Tagged: James Joyce

James Joyce: Ulysses

We all have internal monologues, but it is exceedingly hard to capture the flow of consciousness in words. James Joyce came as close as one can get, and here is the famous example of Molly’s soliloquy. Introduction The last 50 pages of Ulysses (1922) are some of the most extraordinary  prose in the English language. They are written with no punctuation as the swirling thoughts of Molly Bloom before she falls asleep. She is lying beside her husband Leopold in bed (they sleep head to foot) and thinking about her day and their life together. Most of Ulysses has been...

Finnegan’s Wake

You can read the full online text here.  There are  also recordings of Joyce’s reading of the text. Text Pieces: page 258 – 259, end of Part 2: “Loud, hear us! Loud, graciously hear us! Now have thy children entered into their habitations. And nationglad, camp meeting over, to shin it, Gov be thanked! Thou hast closed the portals of the habitations of thy children and thou hast set thy guards thereby, even Garda Didymus and Garda Domas, that thy children may read in the book of the opening of the mind to light and err not in the darkness...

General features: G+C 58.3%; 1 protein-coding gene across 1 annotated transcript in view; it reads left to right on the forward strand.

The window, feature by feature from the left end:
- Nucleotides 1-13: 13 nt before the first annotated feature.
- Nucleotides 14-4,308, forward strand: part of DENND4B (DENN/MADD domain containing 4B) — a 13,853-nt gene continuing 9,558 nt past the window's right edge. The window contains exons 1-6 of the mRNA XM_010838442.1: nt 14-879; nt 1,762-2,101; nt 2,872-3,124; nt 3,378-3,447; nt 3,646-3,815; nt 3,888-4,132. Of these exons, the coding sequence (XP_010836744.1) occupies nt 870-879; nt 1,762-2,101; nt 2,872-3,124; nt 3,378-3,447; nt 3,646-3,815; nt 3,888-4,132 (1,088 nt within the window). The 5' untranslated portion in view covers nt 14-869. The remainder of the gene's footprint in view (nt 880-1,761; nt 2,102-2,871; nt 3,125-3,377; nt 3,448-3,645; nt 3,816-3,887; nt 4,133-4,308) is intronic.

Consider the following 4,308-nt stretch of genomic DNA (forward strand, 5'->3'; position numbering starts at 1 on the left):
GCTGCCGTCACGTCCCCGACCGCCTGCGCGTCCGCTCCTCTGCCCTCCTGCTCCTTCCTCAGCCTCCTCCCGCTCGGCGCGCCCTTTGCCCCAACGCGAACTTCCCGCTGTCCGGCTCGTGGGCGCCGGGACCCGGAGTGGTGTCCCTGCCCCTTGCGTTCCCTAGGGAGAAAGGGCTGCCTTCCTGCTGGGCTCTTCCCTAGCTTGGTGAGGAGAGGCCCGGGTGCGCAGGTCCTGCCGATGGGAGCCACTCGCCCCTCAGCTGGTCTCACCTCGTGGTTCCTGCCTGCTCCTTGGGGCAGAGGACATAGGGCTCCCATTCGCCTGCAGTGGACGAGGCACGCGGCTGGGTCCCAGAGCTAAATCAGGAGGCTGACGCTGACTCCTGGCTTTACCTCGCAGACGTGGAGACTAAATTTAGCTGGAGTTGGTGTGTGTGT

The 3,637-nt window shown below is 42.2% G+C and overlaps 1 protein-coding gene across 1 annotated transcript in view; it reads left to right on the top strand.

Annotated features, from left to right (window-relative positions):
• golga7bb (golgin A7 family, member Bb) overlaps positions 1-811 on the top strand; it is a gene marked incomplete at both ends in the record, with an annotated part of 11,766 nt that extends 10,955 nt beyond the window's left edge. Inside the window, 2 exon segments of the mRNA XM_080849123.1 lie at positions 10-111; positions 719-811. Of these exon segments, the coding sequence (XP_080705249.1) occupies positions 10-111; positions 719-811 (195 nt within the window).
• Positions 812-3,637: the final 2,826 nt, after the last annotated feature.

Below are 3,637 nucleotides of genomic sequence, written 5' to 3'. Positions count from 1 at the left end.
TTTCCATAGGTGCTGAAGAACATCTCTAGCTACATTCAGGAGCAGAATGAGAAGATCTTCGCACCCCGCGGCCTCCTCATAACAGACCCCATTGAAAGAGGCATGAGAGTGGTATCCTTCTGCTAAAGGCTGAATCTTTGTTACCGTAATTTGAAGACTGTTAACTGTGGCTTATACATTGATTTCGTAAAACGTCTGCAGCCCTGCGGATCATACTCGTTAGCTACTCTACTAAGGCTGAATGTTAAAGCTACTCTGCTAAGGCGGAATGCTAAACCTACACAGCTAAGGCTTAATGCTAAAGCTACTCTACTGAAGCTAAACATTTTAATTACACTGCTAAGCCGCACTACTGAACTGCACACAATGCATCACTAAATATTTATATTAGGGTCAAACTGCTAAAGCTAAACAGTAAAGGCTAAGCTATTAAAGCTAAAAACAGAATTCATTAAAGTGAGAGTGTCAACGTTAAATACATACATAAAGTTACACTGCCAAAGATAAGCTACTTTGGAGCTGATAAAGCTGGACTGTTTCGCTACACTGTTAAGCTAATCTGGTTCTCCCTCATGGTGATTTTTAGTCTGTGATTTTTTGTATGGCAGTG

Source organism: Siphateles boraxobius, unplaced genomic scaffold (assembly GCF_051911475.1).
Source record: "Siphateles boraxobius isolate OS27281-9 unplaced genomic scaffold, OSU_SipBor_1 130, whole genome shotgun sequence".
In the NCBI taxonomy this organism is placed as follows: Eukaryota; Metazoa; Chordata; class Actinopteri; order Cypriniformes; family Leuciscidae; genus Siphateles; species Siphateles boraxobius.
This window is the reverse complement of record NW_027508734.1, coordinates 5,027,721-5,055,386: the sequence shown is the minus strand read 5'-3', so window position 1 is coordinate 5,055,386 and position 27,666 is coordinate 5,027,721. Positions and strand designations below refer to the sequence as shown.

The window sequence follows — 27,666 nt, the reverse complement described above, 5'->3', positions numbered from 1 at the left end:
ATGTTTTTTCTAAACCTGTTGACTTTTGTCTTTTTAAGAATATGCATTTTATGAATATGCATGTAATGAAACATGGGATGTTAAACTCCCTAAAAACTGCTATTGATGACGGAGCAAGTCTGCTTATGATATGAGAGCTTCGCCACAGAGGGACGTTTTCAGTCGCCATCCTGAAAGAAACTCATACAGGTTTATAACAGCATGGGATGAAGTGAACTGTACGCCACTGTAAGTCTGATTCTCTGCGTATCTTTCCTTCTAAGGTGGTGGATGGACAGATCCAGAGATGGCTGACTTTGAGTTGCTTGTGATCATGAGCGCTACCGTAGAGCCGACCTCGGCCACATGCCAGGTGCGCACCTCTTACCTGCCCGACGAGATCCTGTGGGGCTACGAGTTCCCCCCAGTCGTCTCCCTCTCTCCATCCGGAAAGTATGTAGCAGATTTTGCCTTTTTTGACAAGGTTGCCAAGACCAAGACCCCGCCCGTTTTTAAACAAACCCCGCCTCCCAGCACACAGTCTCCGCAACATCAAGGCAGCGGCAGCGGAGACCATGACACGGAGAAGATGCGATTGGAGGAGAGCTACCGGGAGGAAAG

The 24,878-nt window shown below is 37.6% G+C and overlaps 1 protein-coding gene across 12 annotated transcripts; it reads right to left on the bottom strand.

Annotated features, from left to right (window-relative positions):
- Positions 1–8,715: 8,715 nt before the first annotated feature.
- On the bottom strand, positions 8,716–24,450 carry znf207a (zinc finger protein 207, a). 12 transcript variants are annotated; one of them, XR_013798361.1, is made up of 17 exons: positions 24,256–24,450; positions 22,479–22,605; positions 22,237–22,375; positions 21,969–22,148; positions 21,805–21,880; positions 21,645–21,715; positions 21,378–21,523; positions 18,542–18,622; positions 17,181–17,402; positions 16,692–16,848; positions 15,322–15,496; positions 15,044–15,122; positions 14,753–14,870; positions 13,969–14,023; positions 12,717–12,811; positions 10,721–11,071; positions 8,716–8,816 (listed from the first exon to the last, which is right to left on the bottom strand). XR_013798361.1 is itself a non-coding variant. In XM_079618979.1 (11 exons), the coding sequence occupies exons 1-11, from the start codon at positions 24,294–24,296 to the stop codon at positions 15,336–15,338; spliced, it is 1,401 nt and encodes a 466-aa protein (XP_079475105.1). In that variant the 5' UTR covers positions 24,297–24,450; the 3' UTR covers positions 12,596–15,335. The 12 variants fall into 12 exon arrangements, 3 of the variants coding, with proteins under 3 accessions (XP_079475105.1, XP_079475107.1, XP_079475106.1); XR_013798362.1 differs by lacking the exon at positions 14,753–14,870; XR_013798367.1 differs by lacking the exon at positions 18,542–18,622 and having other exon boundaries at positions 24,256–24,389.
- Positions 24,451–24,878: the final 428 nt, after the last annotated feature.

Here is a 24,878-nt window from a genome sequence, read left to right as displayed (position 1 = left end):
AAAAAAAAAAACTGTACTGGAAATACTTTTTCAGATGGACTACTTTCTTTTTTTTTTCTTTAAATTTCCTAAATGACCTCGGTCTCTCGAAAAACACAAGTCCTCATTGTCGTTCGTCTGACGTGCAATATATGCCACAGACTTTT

James Joyce

James (Augustine Aloysius) Joyce (1882 – 1941)  is famous for Ulysses, and for Finnegan’s Wake, which is a unique piece of literature. There are probably very few people who read Finnegan’s Wake from the beginning to end, because it is almost unreadable, but nevertheless, once you read a little bit, you always want to come back for more. Finnegan’s Wake is a reading experience like no other. Biography (Quoted from: Reader’s Companion to Twentieth Century Writers, Ed. Peter Parker) James (Augustine Aloysius) Joyce (1882 – 1941) Joyce was born in Dublin, where his father was a rates collector. He was...